Japan’s ‘invisible’ disabled artisans fight for spotlight
Tokyo (AFP) – In a trendy Tokyo neighborhood, customers browse the wares of Majerca, a shop filled with handmade items from scarves to glassware, all produced by people with disabilities.
The shop and workshops where the items were produced are part of a small but nascent movement in Japan to promote work for people with disabilities.
Despite being the only country to host the Paralympic Games twice and the government’s public commitment to including people with disabilities, activists and experts say workplaces in Japan are rarely accessible to them.
In fact, state grants for people with disabilities have generally been understood to mean that recipients will simply stay at home, and campaigners say there is little support for those seeking active employment.
It’s a huge loss for the company, according to Miho Hattori, who works with some of the producers at a workshop that supplies Majerca.
“Some workers here have a career of more than 30 years, and they have so much experience that they should be called craftsmen,” Hattori told AFP.
Twenty employees with various intellectual disabilities work on the site.
In one area, men strain pulp and press paper to make cards, while elsewhere a woman spins yarn from raw wool and others manage a wooden weaver who unrolls beautiful fabrics.
“I make the fabric for the stoles, using wool for the weft and cotton for the warp,” Ayame Kawasaki, 28, with Down syndrome, told AFP.
“I like to weave.”
The workshop sells bags and stoles to boutiques and galleries, with items costing several thousand yen. After costs, each worker can expect to bring in around 15,000 yen ($130) a month, an amount Hattori describes as “heartbreaking”.
It is not the main source of income for workers, who are entitled to government assistance, and the figure matches the national average for people with mental disabilities, according to the Ministry of Social Affairs.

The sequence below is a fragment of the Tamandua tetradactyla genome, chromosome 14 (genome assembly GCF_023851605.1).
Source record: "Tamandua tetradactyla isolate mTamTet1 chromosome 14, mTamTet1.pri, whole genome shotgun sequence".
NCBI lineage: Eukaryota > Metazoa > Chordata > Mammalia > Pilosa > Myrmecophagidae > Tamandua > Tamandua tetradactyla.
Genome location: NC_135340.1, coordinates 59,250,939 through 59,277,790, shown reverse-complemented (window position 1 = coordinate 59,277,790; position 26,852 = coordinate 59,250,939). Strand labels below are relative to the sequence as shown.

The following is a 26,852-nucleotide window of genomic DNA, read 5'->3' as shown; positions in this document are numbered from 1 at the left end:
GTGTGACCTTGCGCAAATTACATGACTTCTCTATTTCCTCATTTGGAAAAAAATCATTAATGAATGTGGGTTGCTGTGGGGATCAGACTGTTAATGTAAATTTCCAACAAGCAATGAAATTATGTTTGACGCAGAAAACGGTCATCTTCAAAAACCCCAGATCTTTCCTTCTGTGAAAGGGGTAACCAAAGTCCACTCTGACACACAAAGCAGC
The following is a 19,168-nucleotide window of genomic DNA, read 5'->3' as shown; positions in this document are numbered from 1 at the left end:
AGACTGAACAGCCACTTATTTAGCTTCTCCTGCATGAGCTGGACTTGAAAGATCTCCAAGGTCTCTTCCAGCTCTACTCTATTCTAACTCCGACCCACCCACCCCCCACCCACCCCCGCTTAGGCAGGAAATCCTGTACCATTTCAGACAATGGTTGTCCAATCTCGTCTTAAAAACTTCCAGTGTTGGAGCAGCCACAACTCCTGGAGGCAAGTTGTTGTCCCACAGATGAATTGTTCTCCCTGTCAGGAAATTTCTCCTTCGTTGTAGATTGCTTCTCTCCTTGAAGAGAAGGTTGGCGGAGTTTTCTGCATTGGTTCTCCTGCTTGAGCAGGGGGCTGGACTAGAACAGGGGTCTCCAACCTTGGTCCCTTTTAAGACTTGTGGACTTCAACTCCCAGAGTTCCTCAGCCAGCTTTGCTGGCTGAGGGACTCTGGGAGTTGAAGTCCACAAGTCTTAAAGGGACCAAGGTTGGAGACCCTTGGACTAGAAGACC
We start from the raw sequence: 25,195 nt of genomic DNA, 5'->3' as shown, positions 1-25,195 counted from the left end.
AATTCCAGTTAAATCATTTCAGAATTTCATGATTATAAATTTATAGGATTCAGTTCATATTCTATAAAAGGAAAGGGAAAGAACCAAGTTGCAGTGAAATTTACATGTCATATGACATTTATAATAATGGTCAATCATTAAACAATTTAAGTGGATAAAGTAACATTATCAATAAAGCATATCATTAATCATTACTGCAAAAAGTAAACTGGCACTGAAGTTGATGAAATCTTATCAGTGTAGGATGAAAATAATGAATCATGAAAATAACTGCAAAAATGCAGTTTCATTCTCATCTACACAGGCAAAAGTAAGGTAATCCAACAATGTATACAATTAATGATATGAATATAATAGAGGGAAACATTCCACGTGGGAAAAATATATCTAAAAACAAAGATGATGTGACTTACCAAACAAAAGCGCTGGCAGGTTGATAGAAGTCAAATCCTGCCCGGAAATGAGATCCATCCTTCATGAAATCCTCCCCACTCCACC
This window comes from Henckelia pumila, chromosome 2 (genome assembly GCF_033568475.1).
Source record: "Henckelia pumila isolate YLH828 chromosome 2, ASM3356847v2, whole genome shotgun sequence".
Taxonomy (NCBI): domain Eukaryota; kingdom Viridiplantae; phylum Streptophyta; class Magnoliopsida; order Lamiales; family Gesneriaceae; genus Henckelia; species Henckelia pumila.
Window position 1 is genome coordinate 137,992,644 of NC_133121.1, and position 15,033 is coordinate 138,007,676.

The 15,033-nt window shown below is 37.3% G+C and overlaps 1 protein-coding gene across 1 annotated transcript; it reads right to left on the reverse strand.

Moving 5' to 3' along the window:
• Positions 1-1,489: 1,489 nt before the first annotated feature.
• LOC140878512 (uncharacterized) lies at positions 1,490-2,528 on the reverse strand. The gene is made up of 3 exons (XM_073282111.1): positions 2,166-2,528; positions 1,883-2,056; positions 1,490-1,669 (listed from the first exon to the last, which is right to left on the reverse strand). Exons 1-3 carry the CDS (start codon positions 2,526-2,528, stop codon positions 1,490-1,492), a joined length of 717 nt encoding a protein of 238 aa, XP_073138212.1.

“Their work and their products are so valuable yet they remain invisible,” said Mitsuhiro Fujimoto, founder of Majerca, which is operated by five able-bodied employees.
Fujimoto was inspired to launch the store after purchasing wooden toys that he later discovered were made by workers with developmental disabilities.
Majerca redistributes about 60-70% of product revenue to producers and Fujimoto says it encourages artisans to value their work and demand fair wages, not just charity.
“Sometimes I raised the price more than five times on something that was only priced at 500 yen,” he told AFP.
Fashion house Heralbony, which produces high-end items in collaboration with around 150 designers with intellectual disabilities, also sets the price of its products at a level it says reflects the work of its employees.
He curated pop-up boutiques in glitzy department stores, showcasing his colorful clothes alongside products from major manufacturers such as Hermès and Louis Vuitton.
It offers ties for 24,200 yen and blouses for more than that, which spokeswoman Miu Nakatsuka says is reasonably priced.
“In the welfare sector in Japan, there has long been a kind of hesitation suggesting that people on public welfare are not supposed to earn money,” she told the newspaper. AFP.
Heralbony says its workers receive a license fee of at least five percent of an item’s price, and sometimes 10 to 30 percent, exceeding the local industry average of three percent.
Social workers say social stereotypes hinder work opportunities for people with disabilities, but they also blame Japanese law.
“In Japan, a disabled worker is not allowed to use his state-funded assistant to move around or in a workplace,” said Masashi Hojo, director of a welfare workshop association in Japan. Tokyo.
The situation was highlighted in 2019 when two severely disabled candidates won seats in Japan’s upper house.
Their assistants are paid by the upper house, but lawmakers want the rules changed to help the other 11,500 severely disabled people who rely on public care.
Despite the obstacles for workers, Heralbony, which was founded three years ago, is profitable.
The company plans to expand into interior and furniture items this year.
And Majerca operator Fujimoto thinks product presentations by workers with disabilities will help challenge stereotypes about working with disabilities.
“By visiting Majerca, I hope people will see what they are doing and what they can do, and start to wonder if they are being treated fairly,” he said.
© 2022 AFP